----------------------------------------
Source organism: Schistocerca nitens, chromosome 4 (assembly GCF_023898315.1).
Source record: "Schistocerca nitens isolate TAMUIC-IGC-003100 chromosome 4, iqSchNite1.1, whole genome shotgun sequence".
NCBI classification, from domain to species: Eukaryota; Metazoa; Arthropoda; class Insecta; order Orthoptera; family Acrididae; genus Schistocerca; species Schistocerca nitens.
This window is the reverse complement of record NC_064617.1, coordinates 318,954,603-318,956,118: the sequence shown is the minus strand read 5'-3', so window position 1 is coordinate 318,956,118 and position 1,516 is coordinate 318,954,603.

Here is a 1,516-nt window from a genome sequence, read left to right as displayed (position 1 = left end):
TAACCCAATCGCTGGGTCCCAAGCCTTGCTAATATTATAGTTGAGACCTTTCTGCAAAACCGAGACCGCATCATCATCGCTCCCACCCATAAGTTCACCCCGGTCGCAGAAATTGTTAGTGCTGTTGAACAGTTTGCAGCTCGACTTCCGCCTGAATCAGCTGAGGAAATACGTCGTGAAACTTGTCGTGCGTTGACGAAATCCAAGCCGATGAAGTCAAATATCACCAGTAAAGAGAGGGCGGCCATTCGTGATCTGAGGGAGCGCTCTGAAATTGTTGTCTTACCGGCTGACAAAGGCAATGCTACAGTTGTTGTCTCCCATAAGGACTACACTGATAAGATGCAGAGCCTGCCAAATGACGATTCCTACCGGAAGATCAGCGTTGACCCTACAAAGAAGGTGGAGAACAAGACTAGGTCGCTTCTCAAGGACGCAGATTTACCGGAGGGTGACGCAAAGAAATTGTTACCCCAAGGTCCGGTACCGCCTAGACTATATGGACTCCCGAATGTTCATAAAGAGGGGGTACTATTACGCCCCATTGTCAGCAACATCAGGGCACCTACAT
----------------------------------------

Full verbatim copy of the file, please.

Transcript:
Source organism: Schistocerca nitens, chromosome 4 (assembly GCF_023898315.1).
Source record: "Schistocerca nitens isolate TAMUIC-IGC-003100 chromosome 4, iqSchNite1.1, whole genome shotgun sequence".
NCBI classification, from domain to species: Eukaryota; Metazoa; Arthropoda; class Insecta; order Orthoptera; family Acrididae; genus Schistocerca; species Schistocerca nitens.
This window is the reverse complement of record NC_064617.1, coordinates 318,954,603-318,956,118: the sequence shown is the minus strand read 5'-3', so window position 1 is coordinate 318,956,118 and position 1,516 is coordinate 318,954,603.

Here is a 1,516-nt window from a genome sequence, read left to right as displayed (position 1 = left end):
TAACCCAATCGCTGGGTCCCAAGCCTTGCTAATATTATAGTTGAGACCTTTCTGCAAAACCGAGACCGCATCATCATCGCTCCCACCCATAAGTTCACCCCGGTCGCAGAAATTGTTAGTGCTGTTGAACAGTTTGCAGCTCGACTTCCGCCTGAATCAGCTGAGGAAATACGTCGTGAAACTTGTCGTGCGTTGACGAAATCCAAGCCGATGAAGTCAAATATCACCAGTAAAGAGAGGGCGGCCATTCGTGATCTGAGGGAGCGCTCTGAAATTGTTGTCTTACCGGCTGACAAAGGCAATGCTACAGTTGTTGTCTCCCATAAGGACTACACTGATAAGATGCAGAGCCTGCCAAATGACGATTCCTACCGGAAGATCAGCGTTGACCCTACAAAGAAGGTGGAGAACAAGACTAGGTCGCTTCTCAAGGACGCAGATTTACCGGAGGGTGACGCAAAGAAATTGTTACCCCAAGGTCCGGTACCGCCTAGACTATATGGACTCCCGAATGTTCATAAAGAGGGGGTACTATTACGCCCCATTGTCAGCAACATCAGGGCACCTACAT